AMCC’s work is centered around the holistic value of dynamic working waterfronts. Thriving subsistence traditions and sustained participation by local people in the state’s commercial fisheries are critical not only to community sustainability in Alaska, but also to fisheries and marine ecosystem health. AMCC is both a leader for and supporter of viable solutions for bolstering healthy working waterfronts, through activities that reflect the complex social, cultural, economic, and ecological needs of our diverse coastal communities. We support local food systems, viable ocean livelihoods, and accessible waterfront infrastructure — integrating a robust conservation ethic into all such pursuits.
As a facet of our investment in the health of Alaska’s marine ecosystems, AMCC puts concerted effort into supporting the next generations of ocean stewards. Sustainable participation in those ecosystems must include adequate, diversified, intergenerational access to fishing opportunities for Alaskan residents and communities. The Alaska Young Fishermen’s Network was formed as a gathering place for such likeminded people.
The Network values principles of mentorship, innovation, stewardship, accountability, and community health in all of its actions. It creates opportunities for young fishermen to develop new skills and connections, build resilient businesses, and be active and positive members of their fishing communities. Ongoing projects include the Fishing Fellowship program and the Young Fishermen’s Almanac. Take a deeper dive and stay up to date on all projects by following the Alaska Fishermen’s Network on social media.
Young Fishermen's Development Act
AMCC has been a primary driver of legislation to establish this program, a national effort to support young fishermen through federal funding for training and educational opportunities. This funding pool would help expand upon current, but very limited, regional efforts underway and initiate a federal program to support our nation’s beginning commercial fishermen and ensure a continuous supply of safe, healthy American seafood to market.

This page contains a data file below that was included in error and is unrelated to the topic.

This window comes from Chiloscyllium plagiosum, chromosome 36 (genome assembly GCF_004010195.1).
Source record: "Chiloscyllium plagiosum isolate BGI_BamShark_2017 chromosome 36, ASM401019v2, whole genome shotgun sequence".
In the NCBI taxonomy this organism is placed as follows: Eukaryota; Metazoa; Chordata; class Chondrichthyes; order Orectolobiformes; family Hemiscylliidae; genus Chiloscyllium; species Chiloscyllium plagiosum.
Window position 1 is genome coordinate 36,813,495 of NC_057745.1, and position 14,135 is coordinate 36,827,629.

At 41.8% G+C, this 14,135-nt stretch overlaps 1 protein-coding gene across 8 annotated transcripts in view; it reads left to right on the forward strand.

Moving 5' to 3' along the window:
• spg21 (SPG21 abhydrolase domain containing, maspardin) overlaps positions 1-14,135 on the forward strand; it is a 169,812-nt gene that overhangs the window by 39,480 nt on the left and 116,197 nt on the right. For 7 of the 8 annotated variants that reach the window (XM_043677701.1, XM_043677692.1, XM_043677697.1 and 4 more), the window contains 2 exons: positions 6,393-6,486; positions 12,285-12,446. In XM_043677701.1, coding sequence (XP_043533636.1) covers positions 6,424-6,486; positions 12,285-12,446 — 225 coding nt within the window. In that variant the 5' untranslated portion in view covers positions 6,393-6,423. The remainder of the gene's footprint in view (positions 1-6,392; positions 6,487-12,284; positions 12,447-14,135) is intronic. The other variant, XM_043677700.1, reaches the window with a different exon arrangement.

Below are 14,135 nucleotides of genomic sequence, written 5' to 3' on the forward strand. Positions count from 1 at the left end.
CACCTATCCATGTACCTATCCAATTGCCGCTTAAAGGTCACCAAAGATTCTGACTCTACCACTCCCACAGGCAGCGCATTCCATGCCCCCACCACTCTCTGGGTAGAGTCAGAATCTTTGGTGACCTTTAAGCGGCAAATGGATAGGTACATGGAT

Currently, there is not a single federal program dedicated to training, educating, and assisting the next generation of commercial fishermen and the need could not be greater. Without a new generation of fishermen, consumer access to domestically-caught seafood will disappear along with fishing jobs, and portside infrastructure.
The program is modeled after the USDA’s successful Beginning Farmer and Rancher Development Program, which Congress enacted several years ago to ensure the future of that industry. That program is credited with preparing hundreds of young farmers and ranchers for industry careers.
The Future of Fisheries
Food harvesters around the globe are aging, with fewer young people entering into those industries. From farming to fishing, the cost to access methods of food production is increasing, while opportunities shrink as a result of the consolidation of our food system under the guise of efficiency. At AMCC, we find that trend to be alarming. Localized stewardship is a core tenant of what makes an ecosystem healthy and resilient, and local foods are the foundation of Alaska’s coastal communities. Our efforts to support working waterfronts combine dynamic social science with action to bolster the long-term success of community-based fishermen. Read on to learn more about our initiatives, and check out the Fisheries Conservation tab to learn about the policy arenas we navigate to help nourish the fate of the ocean’s dwellers.
The first volume of the Alaska Young Fishermen’s Almanac was published in late 2017, with the help of the Alaska Humanities Forum. The second volume was released in late 2019 and like its predecessor, it has been wildly popular. Each Almanac captures the ingenuity, humor, persistence, passion, and talent of Alaska’s rising fishermen through stories, poems, recipes, photographs and more!
“The almanac serves as a cultural touchstone for a community that not a lot of people outside of that community can find a window into. So for people who fish it’s a really great community builder. People who don’t participate can get a window into this livelihood and why it’s important and worth preserving.”
- Jamie O'Connor